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Devon and Cornwall braced for further flooding from storm tides

By Western Morning News  |  Posted: October 18, 2012

  • Huge waves batter the Cobb at Lyme Regis in Dorset on a very high tide. Picture: Richard Austin

  • Waves crash onto Tinside Pool at Plymouth Hoe

  • Aaron Rix, left, and Jono Hancock start the clean-up at Trawlers on East Looe Quay Picture: Sean Hernon

  • High tidal water at the Devonport quay for the Torpoint ferry in Plymouth

  • West Hoe in Plymouth

  • West Hoe Plymouth

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Homeowners across Devon and Cornwall were last night bracing themselves for a second deluge in 24 hours as high tides once more threatened flooding misery.

Strong onshore winds, low pressure and high tides combined to wreak havoc across the region yesterday.

However, as the clean-up gets under way in earnest this morning, weather forecasters have offered a ray of sunshine in the form of a chance of better weather next week.

For Tony Ginn, landlord of the Ship Inn at Mevagissey for less than a week, that was cold comfort.

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"I have only been here six days and I've been flooded twice," he said.

"We thought we had got away with it on Monday night. "There were warnings but it seemed to be alright.

"Then the first thing I knew about the place being flooded was when I came downstairs in the morning and stepped into four inches of water."

Mr Ginn said thanks to an amazing effort they were able to open their doors at midday and even sell some food.

"Luckily the kitchen is upstairs," he said.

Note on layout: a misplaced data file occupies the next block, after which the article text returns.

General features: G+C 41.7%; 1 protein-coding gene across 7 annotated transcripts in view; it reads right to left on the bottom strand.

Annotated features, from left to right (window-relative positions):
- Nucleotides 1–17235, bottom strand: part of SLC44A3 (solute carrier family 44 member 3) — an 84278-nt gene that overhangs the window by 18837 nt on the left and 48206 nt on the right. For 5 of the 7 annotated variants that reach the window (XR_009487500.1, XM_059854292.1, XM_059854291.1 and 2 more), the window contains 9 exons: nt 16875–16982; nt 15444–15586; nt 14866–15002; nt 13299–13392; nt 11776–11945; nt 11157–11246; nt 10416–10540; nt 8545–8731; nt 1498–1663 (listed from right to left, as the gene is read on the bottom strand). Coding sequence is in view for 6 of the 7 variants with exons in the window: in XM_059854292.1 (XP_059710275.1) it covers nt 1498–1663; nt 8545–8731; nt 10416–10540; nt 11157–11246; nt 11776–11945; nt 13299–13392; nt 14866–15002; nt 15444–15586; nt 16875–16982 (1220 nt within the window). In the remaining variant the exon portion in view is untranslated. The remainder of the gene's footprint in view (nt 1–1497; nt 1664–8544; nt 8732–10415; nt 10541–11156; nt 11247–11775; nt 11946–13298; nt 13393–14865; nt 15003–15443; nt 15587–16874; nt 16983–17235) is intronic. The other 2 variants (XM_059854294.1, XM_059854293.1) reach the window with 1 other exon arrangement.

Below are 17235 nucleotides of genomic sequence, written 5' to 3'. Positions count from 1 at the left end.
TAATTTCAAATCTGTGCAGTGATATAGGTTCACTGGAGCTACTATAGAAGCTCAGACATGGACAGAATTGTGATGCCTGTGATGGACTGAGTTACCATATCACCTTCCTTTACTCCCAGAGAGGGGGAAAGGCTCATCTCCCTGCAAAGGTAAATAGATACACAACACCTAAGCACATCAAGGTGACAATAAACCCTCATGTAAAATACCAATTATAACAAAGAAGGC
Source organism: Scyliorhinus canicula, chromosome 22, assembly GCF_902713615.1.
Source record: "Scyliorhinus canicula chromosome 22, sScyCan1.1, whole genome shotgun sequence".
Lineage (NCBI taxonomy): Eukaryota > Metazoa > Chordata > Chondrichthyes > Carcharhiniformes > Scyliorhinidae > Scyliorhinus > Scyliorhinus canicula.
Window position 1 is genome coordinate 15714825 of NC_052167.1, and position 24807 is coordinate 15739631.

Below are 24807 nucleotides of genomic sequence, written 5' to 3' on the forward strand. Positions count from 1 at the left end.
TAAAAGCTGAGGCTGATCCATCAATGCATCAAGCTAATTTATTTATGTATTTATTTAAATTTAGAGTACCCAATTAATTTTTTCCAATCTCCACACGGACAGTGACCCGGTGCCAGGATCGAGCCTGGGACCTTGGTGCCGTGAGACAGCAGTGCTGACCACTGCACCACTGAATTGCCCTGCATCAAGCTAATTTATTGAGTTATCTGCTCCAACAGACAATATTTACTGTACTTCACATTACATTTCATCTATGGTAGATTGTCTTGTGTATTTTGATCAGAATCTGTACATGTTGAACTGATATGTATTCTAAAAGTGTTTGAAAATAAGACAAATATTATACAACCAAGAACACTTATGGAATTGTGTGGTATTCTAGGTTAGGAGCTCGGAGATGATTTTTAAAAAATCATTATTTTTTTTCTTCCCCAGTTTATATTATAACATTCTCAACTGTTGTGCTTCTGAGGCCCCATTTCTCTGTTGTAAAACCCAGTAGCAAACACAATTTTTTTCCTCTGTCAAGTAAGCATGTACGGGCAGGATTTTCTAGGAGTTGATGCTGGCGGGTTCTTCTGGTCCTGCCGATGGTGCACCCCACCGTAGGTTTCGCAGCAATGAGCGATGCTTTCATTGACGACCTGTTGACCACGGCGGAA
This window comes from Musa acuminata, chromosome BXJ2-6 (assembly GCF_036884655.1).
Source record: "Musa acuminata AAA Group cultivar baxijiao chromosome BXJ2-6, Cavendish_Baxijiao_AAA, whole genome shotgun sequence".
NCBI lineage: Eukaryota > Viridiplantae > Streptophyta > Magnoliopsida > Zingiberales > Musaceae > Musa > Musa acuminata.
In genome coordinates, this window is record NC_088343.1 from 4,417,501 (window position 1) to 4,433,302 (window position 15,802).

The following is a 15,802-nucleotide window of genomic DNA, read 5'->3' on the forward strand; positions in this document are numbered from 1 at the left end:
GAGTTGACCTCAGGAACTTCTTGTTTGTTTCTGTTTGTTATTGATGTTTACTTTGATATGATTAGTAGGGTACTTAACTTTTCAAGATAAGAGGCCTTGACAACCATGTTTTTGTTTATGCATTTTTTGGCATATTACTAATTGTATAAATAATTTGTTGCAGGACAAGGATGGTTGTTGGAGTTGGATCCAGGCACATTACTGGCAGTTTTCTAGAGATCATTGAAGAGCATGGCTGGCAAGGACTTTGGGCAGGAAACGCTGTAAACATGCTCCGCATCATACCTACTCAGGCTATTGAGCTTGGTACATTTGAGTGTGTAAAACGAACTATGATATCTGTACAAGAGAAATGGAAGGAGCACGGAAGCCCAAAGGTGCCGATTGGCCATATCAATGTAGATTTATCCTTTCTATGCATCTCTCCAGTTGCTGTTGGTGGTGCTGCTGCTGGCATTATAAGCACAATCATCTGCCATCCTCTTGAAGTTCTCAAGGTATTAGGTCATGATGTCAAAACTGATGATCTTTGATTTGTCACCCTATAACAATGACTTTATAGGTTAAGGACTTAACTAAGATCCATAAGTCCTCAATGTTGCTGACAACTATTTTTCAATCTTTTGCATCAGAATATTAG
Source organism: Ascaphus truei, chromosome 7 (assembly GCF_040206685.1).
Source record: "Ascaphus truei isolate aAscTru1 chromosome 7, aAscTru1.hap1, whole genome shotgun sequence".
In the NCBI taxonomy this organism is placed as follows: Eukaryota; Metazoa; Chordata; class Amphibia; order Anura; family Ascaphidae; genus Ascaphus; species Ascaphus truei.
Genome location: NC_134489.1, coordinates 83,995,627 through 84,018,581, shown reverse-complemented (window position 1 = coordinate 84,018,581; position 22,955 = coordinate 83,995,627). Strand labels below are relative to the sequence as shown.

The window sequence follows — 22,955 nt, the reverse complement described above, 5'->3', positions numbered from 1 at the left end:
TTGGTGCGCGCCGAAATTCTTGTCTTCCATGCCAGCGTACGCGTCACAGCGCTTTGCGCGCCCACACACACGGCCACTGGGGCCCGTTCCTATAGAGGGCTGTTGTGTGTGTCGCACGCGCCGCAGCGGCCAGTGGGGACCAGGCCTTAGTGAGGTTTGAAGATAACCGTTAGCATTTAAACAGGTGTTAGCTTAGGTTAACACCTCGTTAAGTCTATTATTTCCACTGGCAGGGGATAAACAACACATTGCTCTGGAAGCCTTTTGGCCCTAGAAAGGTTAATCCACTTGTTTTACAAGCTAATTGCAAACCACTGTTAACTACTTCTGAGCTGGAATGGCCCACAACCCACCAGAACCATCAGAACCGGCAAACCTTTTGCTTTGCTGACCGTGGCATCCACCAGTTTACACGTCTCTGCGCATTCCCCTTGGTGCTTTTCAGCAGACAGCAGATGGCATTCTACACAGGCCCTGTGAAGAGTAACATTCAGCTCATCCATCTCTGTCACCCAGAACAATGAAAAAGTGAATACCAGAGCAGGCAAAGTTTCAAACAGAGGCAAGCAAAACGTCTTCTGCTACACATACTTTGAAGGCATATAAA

Meanwhile in neighbouring Looe, harbourmaster Jeff Penhaligon said many properties close to the sea had been flooded.

"I've been back here for seven years and it's the worst I've seen.

"We flood quite regularly with the tides but not normally as bad as this."

Mr Penhaligon said no fishing boats had gone out yesterday.

"You wouldn't want to go out in this in a small boat," he said.

Looe, Mevagissey and much of the Cornish coast, as well as North and South Devon was on flood alert last night.

The predicted storm surge also forced the temporary suspension of the Torpoint Ferry for two hours last night.

The Environment Agency yesterday had 16 flood warnings and 18 flood alerts issued for parts of Devon, Cornwall and Dorset.

A spokesman said that conditions were expected to ease up: "The worst of it will be over by Thursday."

Devon County Council said it was expecting particularly dangerous times to be between 8pm and 9pm last night and 7am to 9am this morning.

A spokesman said: "People are being urged to keep away from harbours and sea defence walls and to not leave vehicles in areas prone to risk."

The Met Office said the weather could be on the turn and "really pleasant" autumn weather was expected towards the end of the week.

A spokesman for the Exeter-based organisation said up until Saturday the weather was expected to be dry, with sunshine and temperatures in the mid-teens.

"It is going to be really pleasant autumn weather," she said.

Although it is too early to be certain, she added that there was a chance that changes to the weather brewing on the continent could mean some warm weather.

"There is the potential for some nice sunshine if cloud breaks up," she said.

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